With no agreement between the Chicago Teachers Union and school district on the eve of the city’s biggest reopening push, officials issued an ultimatum Sunday: Teachers must report to work Monday or be locked out of critical technology platforms.
However, the Chicago Teachers Union and many of its members said they plan to work remotely on Monday, as they did last week in defiance of district orders to return to classrooms.
That makes Monday a pivotal day: If educators don’t report to work in-person and are locked out of their email and remote classrooms after work, the union said it would strike, throwing Chicago’s efforts to reopen schools to more students into disarray.
In the interim, Chicago Public Schools said it will shift reopening until Tuesday, when it expects pre-kindergarten through eighth graders and special education students who’ve selected in-person learning to be able to report to campuses.
In its first reopening push, Chicago Public Schools locked out about 100 teachers after it brought back about 3,200 pre-kindergarten and special education students and nearly 4,000 educators. Monday was supposed to bring the return of nearly 70,000 kindergarten through eighth graders.
School officials said they were disappointed to be facing a return to school without an agreement. “A deal is within reach,” said schools chief Janice Jackson. “I am incredibly frustrated, not just as the leader of this system but as a parent.”
The union and district still have a full work day to come to an agreement and avert a strike in the nation’s third largest school district, which would cancel school for 340,000 students.
The weekend brought twists and turns. Chicago’s visibly frustrated mayor, Lori Lightfoot, expressed dismay with the union leadership at a late Friday press conference, but her tone was more conciliatory Saturday, with reports that the two sides had reached four areas of tentative agreement.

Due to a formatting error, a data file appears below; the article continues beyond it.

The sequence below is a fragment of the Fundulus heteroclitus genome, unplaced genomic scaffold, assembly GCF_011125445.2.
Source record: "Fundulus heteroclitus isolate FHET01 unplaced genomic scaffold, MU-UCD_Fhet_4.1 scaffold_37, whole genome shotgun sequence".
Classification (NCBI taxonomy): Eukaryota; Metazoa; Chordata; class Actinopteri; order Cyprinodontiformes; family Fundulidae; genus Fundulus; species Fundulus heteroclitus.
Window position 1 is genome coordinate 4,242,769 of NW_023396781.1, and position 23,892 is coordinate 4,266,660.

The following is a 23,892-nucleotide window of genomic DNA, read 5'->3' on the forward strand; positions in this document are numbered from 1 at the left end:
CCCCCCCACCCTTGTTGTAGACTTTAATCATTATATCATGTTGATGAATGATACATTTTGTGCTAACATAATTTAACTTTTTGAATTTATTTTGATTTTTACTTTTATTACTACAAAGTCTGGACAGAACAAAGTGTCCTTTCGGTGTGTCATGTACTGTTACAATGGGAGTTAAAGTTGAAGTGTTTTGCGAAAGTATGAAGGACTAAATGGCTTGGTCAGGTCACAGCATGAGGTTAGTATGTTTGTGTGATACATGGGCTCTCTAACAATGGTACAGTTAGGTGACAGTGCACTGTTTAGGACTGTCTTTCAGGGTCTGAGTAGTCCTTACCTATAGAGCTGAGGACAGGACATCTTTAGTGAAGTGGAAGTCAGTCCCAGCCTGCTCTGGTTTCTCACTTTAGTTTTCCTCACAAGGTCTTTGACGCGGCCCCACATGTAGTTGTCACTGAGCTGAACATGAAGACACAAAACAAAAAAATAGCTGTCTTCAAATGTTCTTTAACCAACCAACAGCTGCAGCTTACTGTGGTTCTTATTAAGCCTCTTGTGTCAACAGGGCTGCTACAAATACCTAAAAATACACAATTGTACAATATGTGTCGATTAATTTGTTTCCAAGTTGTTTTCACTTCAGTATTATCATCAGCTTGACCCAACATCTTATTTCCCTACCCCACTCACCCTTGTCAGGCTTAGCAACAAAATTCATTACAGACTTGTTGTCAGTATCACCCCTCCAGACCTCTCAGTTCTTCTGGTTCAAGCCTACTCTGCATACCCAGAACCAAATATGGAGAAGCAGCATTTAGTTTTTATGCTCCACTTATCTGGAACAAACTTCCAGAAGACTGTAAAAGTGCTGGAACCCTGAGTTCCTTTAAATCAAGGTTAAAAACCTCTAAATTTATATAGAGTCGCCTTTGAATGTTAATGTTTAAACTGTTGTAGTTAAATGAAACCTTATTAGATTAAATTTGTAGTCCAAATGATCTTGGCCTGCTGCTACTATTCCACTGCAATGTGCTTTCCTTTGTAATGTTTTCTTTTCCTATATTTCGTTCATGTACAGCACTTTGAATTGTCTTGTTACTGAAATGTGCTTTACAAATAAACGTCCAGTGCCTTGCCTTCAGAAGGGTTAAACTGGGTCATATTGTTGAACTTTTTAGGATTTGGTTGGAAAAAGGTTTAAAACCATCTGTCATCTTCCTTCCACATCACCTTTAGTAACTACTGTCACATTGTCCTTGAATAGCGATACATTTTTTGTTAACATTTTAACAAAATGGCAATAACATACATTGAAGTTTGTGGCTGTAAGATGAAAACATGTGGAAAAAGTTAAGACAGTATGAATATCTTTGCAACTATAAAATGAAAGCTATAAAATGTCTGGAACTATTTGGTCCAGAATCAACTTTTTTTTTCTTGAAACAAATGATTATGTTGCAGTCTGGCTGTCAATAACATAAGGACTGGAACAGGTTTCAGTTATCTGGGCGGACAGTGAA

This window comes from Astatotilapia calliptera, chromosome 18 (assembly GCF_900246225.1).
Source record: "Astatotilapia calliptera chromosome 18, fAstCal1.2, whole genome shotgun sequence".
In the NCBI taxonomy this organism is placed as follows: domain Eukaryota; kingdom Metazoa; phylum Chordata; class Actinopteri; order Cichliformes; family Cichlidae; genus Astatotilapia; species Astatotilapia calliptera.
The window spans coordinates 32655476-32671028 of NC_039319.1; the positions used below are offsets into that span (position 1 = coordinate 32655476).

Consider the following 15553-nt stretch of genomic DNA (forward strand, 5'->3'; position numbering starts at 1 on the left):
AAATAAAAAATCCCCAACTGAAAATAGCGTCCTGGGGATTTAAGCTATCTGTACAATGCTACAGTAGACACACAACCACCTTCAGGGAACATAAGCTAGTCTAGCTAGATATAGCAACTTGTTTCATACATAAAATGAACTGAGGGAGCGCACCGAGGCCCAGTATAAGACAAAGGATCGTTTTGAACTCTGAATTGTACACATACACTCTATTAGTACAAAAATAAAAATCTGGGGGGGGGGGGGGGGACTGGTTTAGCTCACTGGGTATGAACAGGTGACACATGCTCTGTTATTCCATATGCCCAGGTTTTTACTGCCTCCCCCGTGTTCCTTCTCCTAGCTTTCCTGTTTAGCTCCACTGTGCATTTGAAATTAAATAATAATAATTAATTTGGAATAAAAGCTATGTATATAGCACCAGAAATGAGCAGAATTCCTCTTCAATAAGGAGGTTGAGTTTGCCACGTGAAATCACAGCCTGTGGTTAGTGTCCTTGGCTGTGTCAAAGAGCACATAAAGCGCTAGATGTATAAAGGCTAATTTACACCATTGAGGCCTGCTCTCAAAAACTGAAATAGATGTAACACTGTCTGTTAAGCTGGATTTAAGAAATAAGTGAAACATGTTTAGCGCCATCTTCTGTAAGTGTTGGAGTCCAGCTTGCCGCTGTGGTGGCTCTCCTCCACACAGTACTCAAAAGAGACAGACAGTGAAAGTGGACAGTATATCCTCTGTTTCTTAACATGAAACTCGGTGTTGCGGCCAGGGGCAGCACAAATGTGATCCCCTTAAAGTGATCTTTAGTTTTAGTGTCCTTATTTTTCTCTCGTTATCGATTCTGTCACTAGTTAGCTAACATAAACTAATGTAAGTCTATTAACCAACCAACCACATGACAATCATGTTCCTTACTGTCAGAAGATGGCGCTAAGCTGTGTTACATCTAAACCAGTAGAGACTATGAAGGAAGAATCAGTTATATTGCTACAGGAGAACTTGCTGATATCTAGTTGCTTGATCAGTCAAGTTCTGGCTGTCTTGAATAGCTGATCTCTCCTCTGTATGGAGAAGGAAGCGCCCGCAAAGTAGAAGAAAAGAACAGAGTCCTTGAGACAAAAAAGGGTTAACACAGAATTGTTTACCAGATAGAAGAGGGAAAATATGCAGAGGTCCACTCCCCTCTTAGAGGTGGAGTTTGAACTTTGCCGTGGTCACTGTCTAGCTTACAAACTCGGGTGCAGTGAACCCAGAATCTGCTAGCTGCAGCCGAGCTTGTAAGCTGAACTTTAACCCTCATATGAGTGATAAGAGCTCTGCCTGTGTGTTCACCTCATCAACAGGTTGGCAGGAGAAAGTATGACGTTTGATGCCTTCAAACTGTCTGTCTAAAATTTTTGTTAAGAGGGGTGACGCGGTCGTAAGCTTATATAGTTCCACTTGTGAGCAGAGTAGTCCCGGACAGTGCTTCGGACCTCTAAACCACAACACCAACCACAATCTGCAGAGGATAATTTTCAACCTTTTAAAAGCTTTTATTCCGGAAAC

By Sunday evening, the two sides were sparring on social media about a day of bargaining that didn’t happen.
Lightfoot said district negotiators were ready to spend the rest of the day, and all evening, at the bargaining table to make a deal happen and avoid disrupting school.
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“We have been at the table, we have not left, and we will not leave,” said Lightfoot.
She said the union had refused to show up to negotiations Sunday: “We need the union at the table.”
Chicago Public Schools said it waited all day for a response from the union to its latest offer; the union said it was told to not send its team unless it was ready to make major concessions.
In a virtual press conference Sunday, the union said it was willing to continue bargaining, but that they were far from agreement on remote work accommodations for staff with high-risk family members and a vaccination schedule for teachers.
They’d consider some compromise on both, said union president Jesse Sharkey, but also needed some movement from the district. “You can’t open schools without teachers,” he said. The union’s attorney echoed the sentiment. “We aren’t going to tell our members to go back into school buildings without these conditions being met,” said attorney Thad Goodchild.
If the district moves to lock out educators tomorrow, union officials said they would call a meeting of their representative body to weigh next steps, including a strike.
While the majority of teachers had followed the union’s directive to work remotely in defiance of district orders last week, nearly 2,000 educators, or 16% of pre-K, cluster, and K-8 staff expected in school buildings reported to work in person last Friday.
In her comments Sunday, the mayor made a plea directly to educators. “Those who do not report to work, we’re going to have to take action,” she said. “Let’s get a deal done tonight.”
The dispute means families don’t know what school will look like this week. Lightfoot said families who need a place for students should bring them to the in-person learning hubs the district has run since the spring.
In an email to parents Sunday night, Jackson explained why the district would take disciplinary action against teachers who did not report to campuses as instructed — an action that would disrupt remote learning for students. “(It is) a situation we have been working night-and-day to avoid. We need CTU leadership to commit to working toward agreement so our teachers can return to work and prevent further disruption to student learning.”